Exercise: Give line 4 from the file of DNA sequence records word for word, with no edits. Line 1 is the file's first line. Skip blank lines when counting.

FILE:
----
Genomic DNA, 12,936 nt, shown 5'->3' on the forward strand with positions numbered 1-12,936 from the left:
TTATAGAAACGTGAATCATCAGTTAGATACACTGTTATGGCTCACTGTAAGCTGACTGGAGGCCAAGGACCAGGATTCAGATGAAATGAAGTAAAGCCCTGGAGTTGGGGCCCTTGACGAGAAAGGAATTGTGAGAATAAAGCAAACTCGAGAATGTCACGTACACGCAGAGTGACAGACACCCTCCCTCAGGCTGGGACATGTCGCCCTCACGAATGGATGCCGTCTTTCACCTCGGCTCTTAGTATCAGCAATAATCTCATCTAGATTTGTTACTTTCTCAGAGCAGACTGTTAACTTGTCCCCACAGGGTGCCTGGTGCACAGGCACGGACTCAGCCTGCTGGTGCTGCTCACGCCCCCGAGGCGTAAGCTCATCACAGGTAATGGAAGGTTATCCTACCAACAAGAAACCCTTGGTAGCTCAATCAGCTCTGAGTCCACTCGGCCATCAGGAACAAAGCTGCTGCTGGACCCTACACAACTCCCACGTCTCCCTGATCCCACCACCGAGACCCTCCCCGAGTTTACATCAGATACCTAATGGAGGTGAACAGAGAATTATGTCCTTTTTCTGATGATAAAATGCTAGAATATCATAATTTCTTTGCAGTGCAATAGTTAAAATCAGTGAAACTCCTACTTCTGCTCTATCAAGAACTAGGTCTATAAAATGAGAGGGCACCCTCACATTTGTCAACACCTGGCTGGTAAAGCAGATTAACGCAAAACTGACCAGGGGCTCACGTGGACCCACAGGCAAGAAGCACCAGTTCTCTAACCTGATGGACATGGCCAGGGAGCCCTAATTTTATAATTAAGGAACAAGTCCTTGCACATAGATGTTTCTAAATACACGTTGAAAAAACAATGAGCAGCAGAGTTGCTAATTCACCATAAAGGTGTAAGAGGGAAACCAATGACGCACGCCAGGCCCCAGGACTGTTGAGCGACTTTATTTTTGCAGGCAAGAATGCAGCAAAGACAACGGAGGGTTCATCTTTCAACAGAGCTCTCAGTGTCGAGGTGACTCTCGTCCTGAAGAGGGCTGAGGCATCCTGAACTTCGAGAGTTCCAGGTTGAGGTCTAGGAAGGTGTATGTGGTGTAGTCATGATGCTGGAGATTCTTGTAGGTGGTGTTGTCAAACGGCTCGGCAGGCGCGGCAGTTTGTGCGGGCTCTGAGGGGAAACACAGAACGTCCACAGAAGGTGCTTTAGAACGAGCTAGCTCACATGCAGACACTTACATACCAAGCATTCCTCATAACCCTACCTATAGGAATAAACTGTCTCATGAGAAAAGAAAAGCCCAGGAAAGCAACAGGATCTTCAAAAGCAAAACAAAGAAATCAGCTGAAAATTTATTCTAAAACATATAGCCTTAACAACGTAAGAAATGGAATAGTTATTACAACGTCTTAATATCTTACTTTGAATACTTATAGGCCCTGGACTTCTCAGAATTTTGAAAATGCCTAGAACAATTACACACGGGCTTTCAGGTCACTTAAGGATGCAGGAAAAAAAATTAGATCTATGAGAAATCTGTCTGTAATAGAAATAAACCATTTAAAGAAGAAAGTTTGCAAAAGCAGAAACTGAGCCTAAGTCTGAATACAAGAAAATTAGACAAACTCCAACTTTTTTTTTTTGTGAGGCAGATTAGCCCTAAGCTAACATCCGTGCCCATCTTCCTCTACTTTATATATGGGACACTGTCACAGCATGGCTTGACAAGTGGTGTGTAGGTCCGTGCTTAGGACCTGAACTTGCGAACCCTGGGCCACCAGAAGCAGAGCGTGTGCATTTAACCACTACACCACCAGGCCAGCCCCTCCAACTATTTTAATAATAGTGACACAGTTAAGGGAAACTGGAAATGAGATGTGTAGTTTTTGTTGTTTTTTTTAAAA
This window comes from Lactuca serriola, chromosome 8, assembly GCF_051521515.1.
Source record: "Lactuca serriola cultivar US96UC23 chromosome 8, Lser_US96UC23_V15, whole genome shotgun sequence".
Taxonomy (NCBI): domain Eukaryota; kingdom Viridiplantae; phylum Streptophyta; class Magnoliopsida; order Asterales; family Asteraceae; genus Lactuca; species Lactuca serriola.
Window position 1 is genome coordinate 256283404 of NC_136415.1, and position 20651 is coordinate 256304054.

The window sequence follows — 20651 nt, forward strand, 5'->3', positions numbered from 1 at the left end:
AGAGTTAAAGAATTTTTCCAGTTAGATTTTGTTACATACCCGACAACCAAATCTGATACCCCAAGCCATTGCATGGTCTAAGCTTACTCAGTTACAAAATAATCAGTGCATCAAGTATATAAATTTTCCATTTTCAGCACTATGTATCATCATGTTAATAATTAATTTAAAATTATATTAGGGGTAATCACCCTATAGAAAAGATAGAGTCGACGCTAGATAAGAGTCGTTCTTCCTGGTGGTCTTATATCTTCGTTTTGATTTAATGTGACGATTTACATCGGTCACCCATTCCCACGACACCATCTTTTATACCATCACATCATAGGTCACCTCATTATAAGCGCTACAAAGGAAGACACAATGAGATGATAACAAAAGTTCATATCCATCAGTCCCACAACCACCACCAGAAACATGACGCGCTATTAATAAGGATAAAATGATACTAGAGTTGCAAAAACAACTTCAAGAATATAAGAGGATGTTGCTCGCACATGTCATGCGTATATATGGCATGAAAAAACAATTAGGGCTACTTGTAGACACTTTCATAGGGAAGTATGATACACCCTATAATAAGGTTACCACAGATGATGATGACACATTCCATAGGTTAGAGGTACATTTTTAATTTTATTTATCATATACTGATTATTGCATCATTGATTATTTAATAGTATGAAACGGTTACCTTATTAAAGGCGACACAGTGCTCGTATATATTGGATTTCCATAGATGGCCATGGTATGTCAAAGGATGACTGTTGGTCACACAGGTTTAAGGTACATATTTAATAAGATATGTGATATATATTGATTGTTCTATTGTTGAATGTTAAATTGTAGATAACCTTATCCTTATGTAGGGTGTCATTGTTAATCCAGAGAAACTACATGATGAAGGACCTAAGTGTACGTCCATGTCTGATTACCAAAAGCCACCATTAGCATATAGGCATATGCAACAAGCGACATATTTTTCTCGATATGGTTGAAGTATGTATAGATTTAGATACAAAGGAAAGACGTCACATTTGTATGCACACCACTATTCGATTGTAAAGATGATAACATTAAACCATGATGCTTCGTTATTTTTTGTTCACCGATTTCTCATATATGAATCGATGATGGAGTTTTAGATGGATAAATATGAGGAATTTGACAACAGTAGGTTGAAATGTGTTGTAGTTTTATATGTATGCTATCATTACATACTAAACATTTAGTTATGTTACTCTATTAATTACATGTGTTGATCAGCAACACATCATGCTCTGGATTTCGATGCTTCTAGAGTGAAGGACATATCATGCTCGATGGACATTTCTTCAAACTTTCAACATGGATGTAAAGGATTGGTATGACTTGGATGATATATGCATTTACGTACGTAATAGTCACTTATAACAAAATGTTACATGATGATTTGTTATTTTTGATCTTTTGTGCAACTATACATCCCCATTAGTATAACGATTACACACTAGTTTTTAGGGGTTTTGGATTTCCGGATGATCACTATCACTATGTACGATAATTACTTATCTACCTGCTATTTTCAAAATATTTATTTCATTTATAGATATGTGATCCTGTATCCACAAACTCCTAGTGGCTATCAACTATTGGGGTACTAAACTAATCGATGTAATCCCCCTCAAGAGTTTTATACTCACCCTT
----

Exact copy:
Source record: "Lactuca serriola cultivar US96UC23 chromosome 8, Lser_US96UC23_V15, whole genome shotgun sequence".